To Be “Understood” is the Greatest of All (Unattainable) Human Achievments

As an existentialist, I accept as a philosophical axiom that my experience is not only wholly individualized but also fully removed from the wholly individualized experiences of others. While there are moments of shared experience, the cognitive frameworks that make us each who we are by intellect and personality and which we implement to assess and understand the objective “same thing” necessitate that the  resulting “comprehension” of the event is, in fact, deductively unlike anyone else’s.

(Side note: I do not write 48-word-long sentences to be labeled esoteric or pedantic. Believe me when I say that I reread that last lengthy sentence in the hopes of breaking it up. No dice, as all those ideas must be in contained in the same overarching idea or the meaning gets lost.)

These ideas bring me to this quote by Soren Kierkegaard:

“People understand me so poorly that they don’t even understand my complaint about them not understanding me.”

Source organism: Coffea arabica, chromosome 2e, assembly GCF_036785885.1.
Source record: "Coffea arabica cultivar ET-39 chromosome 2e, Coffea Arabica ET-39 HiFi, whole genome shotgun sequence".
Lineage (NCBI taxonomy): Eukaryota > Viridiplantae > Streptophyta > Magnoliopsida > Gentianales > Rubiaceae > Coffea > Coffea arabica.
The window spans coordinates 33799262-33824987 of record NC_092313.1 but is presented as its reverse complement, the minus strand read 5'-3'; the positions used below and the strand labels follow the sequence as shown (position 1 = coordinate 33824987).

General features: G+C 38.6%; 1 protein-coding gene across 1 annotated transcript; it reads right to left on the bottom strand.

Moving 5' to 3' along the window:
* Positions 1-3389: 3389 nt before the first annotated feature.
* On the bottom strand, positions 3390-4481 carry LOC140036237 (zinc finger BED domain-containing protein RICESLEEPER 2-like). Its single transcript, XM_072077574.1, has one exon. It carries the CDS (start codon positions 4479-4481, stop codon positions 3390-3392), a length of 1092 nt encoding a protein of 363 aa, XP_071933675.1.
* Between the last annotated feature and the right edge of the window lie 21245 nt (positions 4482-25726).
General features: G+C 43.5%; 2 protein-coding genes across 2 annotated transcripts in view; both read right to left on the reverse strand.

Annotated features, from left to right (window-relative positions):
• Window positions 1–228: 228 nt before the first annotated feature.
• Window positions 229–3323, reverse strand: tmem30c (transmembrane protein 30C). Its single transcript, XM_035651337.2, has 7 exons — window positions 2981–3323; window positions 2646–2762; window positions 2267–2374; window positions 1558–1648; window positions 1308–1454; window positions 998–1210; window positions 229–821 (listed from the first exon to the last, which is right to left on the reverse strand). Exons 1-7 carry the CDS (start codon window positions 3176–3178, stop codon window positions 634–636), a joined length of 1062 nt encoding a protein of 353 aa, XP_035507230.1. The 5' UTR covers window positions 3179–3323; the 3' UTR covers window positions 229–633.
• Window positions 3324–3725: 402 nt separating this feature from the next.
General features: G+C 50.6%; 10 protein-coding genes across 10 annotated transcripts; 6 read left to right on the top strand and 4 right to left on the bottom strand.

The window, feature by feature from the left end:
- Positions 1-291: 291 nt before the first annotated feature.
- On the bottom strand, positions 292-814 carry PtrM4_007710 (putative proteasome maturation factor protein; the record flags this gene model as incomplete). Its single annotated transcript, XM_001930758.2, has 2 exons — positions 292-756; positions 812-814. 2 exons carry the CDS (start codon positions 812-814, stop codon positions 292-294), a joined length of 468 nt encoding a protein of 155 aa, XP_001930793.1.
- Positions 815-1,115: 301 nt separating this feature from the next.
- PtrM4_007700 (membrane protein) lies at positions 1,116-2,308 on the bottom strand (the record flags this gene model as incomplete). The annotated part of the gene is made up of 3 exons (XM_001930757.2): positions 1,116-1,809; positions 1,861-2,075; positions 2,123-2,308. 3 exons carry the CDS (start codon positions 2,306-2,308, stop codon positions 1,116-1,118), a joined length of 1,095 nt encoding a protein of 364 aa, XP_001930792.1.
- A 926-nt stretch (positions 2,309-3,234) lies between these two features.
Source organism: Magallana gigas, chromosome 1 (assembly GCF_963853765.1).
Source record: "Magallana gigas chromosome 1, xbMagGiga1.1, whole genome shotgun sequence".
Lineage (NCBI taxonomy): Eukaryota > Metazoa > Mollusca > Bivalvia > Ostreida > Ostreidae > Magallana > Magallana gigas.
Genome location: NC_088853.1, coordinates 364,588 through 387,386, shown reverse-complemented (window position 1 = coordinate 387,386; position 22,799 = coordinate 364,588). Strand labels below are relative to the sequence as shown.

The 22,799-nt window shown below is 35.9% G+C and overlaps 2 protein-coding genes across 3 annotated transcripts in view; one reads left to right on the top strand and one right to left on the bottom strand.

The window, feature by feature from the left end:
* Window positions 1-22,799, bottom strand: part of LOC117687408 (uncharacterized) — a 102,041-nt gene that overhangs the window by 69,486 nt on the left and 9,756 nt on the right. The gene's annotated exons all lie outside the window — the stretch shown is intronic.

Once you get past the ironic humor of that thought, most people who take Kierkegaard’s idea to heart would likely wind up looking like this:

Image result for frustration

That is because most people simply want to be understood.

And herein lies the fundamental fault with that desire: the impossibility of the potentiality of said achievement. The intimate understanding of “the other” is a fallacy steeped in juvenile hope and an underdeveloped appreciation for the separateness, a/k/a the true individuality, of “the other.”

So while we as self-actualizing people tend to feel deep esteem and regard for our own precious uniqueness, we fail to honor the opposite side of that coin and admit our inability to “know” someone else. And you simply cannot have a recognition for self as special alongside the hubris to believe your “self” as integrated enough to comprehend “the other’s” selfhood.

My unsolicited advice: do not aspire to be understood, instead aspire to live with such an acute attentiveness that every moment is present, clear, and steeped with the paralleled and challenging experiences of meaningfulness, which is existentially permitted to be felt by every human, and nothingness, which is the rational result of realizing that 1 of 7,000,000,000 is frighteningly close to zero.

(That last one is an indivisible 62-word one.)

 

 

 

 

 

 

 

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